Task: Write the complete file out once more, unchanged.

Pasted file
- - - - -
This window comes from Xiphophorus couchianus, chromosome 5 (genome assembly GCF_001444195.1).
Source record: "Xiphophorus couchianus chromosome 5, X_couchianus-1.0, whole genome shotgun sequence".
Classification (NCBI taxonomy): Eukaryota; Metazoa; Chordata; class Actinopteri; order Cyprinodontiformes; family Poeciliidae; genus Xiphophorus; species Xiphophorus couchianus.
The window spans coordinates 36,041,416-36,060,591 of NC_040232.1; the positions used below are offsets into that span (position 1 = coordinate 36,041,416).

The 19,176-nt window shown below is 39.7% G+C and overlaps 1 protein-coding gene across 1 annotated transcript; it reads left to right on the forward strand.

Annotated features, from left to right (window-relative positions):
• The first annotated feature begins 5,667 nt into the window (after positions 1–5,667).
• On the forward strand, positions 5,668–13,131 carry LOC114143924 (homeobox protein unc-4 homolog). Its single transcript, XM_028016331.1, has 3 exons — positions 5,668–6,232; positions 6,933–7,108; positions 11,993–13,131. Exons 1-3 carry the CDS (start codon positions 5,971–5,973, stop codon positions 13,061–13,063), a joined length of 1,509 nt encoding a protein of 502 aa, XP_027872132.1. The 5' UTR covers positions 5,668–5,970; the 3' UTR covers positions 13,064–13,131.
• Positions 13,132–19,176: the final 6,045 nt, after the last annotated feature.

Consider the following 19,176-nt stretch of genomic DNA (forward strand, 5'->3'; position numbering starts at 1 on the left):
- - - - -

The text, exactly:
This window comes from Xiphophorus couchianus, chromosome 5 (genome assembly GCF_001444195.1).
Source record: "Xiphophorus couchianus chromosome 5, X_couchianus-1.0, whole genome shotgun sequence".
Classification (NCBI taxonomy): Eukaryota; Metazoa; Chordata; class Actinopteri; order Cyprinodontiformes; family Poeciliidae; genus Xiphophorus; species Xiphophorus couchianus.
The window spans coordinates 36,041,416-36,060,591 of NC_040232.1; the positions used below are offsets into that span (position 1 = coordinate 36,041,416).

The 19,176-nt window shown below is 39.7% G+C and overlaps 1 protein-coding gene across 1 annotated transcript; it reads left to right on the forward strand.

Annotated features, from left to right (window-relative positions):
• The first annotated feature begins 5,667 nt into the window (after positions 1–5,667).
• On the forward strand, positions 5,668–13,131 carry LOC114143924 (homeobox protein unc-4 homolog). Its single transcript, XM_028016331.1, has 3 exons — positions 5,668–6,232; positions 6,933–7,108; positions 11,993–13,131. Exons 1-3 carry the CDS (start codon positions 5,971–5,973, stop codon positions 13,061–13,063), a joined length of 1,509 nt encoding a protein of 502 aa, XP_027872132.1. The 5' UTR covers positions 5,668–5,970; the 3' UTR covers positions 13,064–13,131.
• Positions 13,132–19,176: the final 6,045 nt, after the last annotated feature.

Consider the following 19,176-nt stretch of genomic DNA (forward strand, 5'->3'; position numbering starts at 1 on the left):